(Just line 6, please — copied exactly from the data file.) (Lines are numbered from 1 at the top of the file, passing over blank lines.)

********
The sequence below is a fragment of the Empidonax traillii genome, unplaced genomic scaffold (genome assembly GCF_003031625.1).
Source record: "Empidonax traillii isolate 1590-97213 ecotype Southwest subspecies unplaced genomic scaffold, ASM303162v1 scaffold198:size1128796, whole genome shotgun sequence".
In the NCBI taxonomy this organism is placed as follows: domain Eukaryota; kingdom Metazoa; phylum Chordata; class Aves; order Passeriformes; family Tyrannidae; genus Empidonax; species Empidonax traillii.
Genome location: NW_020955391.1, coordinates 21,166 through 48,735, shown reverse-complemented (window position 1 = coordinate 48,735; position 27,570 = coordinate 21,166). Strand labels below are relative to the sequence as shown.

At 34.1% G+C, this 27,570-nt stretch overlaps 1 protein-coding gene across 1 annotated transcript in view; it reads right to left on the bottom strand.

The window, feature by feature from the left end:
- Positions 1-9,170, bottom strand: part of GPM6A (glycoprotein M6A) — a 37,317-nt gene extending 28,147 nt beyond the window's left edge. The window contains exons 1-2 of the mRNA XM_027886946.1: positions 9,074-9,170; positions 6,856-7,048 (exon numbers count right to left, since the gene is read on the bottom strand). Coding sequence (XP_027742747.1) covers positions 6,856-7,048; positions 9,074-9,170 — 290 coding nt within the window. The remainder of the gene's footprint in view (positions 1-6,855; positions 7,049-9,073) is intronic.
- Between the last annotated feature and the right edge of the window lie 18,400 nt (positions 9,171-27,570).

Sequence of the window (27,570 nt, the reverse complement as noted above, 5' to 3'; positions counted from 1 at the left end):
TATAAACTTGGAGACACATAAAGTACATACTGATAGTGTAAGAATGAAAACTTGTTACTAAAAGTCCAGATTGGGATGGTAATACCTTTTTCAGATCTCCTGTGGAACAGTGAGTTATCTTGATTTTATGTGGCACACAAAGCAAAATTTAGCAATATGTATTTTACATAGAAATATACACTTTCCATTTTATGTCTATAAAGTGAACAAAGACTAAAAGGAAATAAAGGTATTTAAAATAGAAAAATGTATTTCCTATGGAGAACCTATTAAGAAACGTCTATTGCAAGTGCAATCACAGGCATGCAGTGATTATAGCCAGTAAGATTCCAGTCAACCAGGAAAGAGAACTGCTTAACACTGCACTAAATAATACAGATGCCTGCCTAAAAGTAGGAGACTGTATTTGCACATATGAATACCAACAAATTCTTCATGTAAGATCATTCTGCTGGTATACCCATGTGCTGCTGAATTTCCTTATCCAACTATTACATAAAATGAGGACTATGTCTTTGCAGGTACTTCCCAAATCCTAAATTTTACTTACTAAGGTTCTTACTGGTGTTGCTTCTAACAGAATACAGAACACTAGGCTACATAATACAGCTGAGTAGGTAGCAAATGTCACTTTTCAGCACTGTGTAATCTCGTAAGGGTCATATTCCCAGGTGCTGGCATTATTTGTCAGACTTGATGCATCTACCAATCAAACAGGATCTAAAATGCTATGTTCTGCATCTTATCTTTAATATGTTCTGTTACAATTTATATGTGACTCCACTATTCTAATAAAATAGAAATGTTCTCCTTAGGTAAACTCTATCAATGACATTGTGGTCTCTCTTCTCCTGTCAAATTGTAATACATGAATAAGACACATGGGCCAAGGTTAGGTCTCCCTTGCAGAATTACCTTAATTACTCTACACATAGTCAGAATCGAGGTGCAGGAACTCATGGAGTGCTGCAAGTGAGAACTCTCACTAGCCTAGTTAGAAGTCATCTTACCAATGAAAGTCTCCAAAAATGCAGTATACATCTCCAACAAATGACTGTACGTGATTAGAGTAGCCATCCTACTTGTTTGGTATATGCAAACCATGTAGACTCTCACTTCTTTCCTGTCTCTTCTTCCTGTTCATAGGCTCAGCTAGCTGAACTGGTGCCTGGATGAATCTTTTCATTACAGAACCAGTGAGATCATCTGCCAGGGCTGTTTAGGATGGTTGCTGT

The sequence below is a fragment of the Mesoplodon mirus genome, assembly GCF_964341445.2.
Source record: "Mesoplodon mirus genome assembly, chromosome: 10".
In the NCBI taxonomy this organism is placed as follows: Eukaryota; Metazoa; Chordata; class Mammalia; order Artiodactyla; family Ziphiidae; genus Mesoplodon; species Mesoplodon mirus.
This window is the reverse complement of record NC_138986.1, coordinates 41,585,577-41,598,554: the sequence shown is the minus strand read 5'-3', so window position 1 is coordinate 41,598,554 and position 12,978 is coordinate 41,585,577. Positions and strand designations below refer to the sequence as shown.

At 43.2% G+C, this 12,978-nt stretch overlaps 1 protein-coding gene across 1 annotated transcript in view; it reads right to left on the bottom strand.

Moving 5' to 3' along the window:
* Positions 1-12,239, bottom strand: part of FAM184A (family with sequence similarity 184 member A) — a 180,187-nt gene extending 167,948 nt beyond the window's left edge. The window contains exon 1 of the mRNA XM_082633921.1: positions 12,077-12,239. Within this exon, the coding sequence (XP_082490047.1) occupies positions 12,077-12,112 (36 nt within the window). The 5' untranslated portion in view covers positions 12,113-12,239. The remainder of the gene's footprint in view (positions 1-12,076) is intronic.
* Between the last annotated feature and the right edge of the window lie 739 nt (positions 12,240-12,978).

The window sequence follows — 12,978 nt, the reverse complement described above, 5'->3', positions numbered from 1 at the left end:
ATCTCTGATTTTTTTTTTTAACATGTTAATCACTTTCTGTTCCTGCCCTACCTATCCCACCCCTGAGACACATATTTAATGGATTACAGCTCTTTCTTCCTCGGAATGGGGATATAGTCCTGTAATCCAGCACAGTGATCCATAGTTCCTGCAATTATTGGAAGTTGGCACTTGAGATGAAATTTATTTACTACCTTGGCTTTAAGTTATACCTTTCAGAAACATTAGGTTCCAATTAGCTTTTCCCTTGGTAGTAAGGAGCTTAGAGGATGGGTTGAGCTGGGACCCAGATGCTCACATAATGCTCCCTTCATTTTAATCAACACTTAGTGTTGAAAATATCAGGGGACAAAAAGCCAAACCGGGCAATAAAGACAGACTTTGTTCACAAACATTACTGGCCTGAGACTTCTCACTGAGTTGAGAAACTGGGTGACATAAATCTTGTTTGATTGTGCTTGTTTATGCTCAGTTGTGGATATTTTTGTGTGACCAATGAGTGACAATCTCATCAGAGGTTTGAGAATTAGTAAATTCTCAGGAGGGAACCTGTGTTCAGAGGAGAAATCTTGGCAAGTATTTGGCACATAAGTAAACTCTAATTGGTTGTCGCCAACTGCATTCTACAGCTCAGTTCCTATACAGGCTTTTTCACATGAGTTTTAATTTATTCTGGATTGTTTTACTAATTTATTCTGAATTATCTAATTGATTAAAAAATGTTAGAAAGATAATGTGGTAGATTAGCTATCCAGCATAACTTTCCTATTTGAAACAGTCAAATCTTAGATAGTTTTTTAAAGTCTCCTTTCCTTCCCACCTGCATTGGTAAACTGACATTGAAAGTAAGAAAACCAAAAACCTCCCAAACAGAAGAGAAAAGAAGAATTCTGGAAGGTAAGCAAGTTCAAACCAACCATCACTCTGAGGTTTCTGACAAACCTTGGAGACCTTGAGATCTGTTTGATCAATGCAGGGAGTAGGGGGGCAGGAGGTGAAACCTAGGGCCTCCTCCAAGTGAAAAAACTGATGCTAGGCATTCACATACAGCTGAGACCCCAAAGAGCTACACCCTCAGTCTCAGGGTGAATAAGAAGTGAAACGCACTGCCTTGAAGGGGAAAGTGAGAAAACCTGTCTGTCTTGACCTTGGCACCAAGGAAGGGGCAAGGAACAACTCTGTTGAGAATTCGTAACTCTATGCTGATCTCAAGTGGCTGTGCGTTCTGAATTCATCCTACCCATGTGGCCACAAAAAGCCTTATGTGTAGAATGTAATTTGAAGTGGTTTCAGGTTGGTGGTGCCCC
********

The window, feature by feature from the left end: